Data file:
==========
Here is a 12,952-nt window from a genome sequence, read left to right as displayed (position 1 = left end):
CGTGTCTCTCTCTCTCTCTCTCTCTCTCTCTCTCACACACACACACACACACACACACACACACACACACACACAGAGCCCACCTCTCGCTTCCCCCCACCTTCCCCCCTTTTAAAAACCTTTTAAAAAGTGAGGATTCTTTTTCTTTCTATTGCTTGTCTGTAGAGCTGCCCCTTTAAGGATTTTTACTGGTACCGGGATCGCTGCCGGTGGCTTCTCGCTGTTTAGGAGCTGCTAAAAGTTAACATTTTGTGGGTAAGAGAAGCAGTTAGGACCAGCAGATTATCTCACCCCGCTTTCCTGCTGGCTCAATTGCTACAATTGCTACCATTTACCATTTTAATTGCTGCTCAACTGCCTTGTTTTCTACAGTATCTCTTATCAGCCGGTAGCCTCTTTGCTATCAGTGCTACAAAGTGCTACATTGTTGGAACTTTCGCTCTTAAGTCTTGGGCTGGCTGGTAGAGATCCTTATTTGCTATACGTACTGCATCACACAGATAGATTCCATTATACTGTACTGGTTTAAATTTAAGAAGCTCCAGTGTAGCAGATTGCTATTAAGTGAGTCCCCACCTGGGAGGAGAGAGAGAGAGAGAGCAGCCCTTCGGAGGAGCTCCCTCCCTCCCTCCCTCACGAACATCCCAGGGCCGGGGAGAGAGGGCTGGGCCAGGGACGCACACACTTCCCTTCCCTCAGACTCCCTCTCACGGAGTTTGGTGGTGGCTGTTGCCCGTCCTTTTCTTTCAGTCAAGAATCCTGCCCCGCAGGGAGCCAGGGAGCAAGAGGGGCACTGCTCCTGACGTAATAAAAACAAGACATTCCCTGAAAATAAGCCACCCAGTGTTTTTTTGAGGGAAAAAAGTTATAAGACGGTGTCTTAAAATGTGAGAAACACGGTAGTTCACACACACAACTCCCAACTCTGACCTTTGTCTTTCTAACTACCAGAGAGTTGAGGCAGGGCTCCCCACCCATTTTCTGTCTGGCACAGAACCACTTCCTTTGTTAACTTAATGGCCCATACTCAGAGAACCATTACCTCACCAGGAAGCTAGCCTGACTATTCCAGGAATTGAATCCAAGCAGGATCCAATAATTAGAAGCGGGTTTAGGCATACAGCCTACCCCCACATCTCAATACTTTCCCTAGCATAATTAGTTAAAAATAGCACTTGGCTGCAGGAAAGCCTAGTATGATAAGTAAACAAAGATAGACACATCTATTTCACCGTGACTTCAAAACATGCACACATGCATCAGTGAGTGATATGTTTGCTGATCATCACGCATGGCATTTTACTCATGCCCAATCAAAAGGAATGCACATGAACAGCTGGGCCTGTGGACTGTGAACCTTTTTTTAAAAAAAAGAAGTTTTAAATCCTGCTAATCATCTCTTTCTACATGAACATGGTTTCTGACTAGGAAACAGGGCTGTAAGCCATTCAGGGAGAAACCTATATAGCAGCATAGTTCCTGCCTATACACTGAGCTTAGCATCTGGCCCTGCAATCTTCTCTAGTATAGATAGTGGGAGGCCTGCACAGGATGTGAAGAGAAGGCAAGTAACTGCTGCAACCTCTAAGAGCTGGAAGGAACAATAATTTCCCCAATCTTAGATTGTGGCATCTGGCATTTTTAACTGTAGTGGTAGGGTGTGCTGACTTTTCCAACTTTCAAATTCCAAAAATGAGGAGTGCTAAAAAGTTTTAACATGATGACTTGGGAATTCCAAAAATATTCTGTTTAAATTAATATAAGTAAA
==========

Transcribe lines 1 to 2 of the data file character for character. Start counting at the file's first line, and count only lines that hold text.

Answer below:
Here is a 12,952-nt window from a genome sequence, read left to right as displayed (position 1 = left end):
CGTGTCTCTCTCTCTCTCTCTCTCTCTCTCTCTCACACACACACACACACACACACACACACACACACACACACAGAGCCCACCTCTCGCTTCCCCCCACCTTCCCCCCTTTTAAAAACCTTTTAAAAAGTGAGGATTCTTTTTCTTTCTATTGCTTGTCTGTAGAGCTGCCCCTTTAAGGATTTTTACTGGTACCGGGATCGCTGCCGGTGGCTTCTCGCTGTTTAGGAGCTGCTAAAAGTTAACATTTTGTGGGTAAGAGAAGCAGTTAGGACCAGCAGATTATCTCACCCCGCTTTCCTGCTGGCTCAATTGCTACAATTGCTACCATTTACCATTTTAATTGCTGCTCAACTGCCTTGTTTTCTACAGTATCTCTTATCAGCCGGTAGCCTCTTTGCTATCAGTGCTACAAAGTGCTACATTGTTGGAACTTTCGCTCTTAAGTCTTGGGCTGGCTGGTAGAGATCCTTATTTGCTATACGTACTGCATCACACAGATAGATTCCATTATACTGTACTGGTTTAAATTTAAGAAGCTCCAGTGTAGCAGATTGCTATTAAGTGAGTCCCCACCTGGGAGGAGAGAGAGAGAGAGAGCAGCCCTTCGGAGGAGCTCCCTCCCTCCCTCCCTCACGAACATCCCAGGGCCGGGGAGAGAGGGCTGGGCCAGGGACGCACACACTTCCCTTCCCTCAGACTCCCTCTCACGGAGTTTGGTGGTGGCTGTTGCCCGTCCTTTTCTTTCAGTCAAGAATCCTGCCCCGCAGGGAGCCAGGGAGCAAGAGGGGCACTGCTCCTGACGTAATAAAAACAAGACATTCCCTGAAAATAAGCCACCCAGTGTTTTTTTGAGGGAAAAAAGTTATAAGACGGTGTCTTAAAATGTGAGAAACACGGTAGTTCACACACACAACTCCCAACTCTGACCTTTGTCTTTCTAACTACCAGAGAGTTGAGGCAGGGCTCCCCACCCATTTTCTGTCTGGCACAGAACCACTTCCTTTGTTAACTTAATGGCCCATACTCAGAGAACCATTACCTCACCAGGAAGCTAGCCTGACTATTCCAGGAATTGAATCCAAGCAGGATCCAATAATTAGAAGCGGGTTTAGGCATACAGCCTACCCCCACATCTCAATACTTTCCCTAGCATAATTAGTTAAAAATAGCACTTGGCTGCAGGAAAGCCTAGTATGATAAGTAAACAAAGATAGACACATCTATTTCACCGTGACTTCAAAACATGCACACATGCATCAGTGAGTGATATGTTTGCTGATCATCACGCATGGCATTTTACTCATGCCCAATCAAAAGGAATGCACATGAACAGCTGGGCCTGTGGACTGTGAACCTTTTTTTAAAAAAAAGAAGTTTTAAATCCTGCTAATCATCTCTTTCTACATGAACATGGTTTCTGACTAGGAAACAGGGCTGTAAGCCATTCAGGGAGAAACCTATATAGCAGCATAGTTCCTGCCTATACACTGAGCTTAGCATCTGGCCCTGCAATCTTCTCTAGTATAGATAGTGGGAGGCCTGCACAGGATGTGAAGAGAAGGCAAGTAACTGCTGCAACCTCTAAGAGCTGGAAGGAACAATAATTTCCCCAATCTTAGATTGTGGCATCTGGCATTTTTAACTGTAGTGGTAGGGTGTGCTGACTTTTCCAACTTTCAAATTCCAAAAATGAGGAGTGCTAAAAAGTTTTAACATGATGACTTGGGAATTCCAAAAATATTCTGTTTAAATTAATATAAGTAAA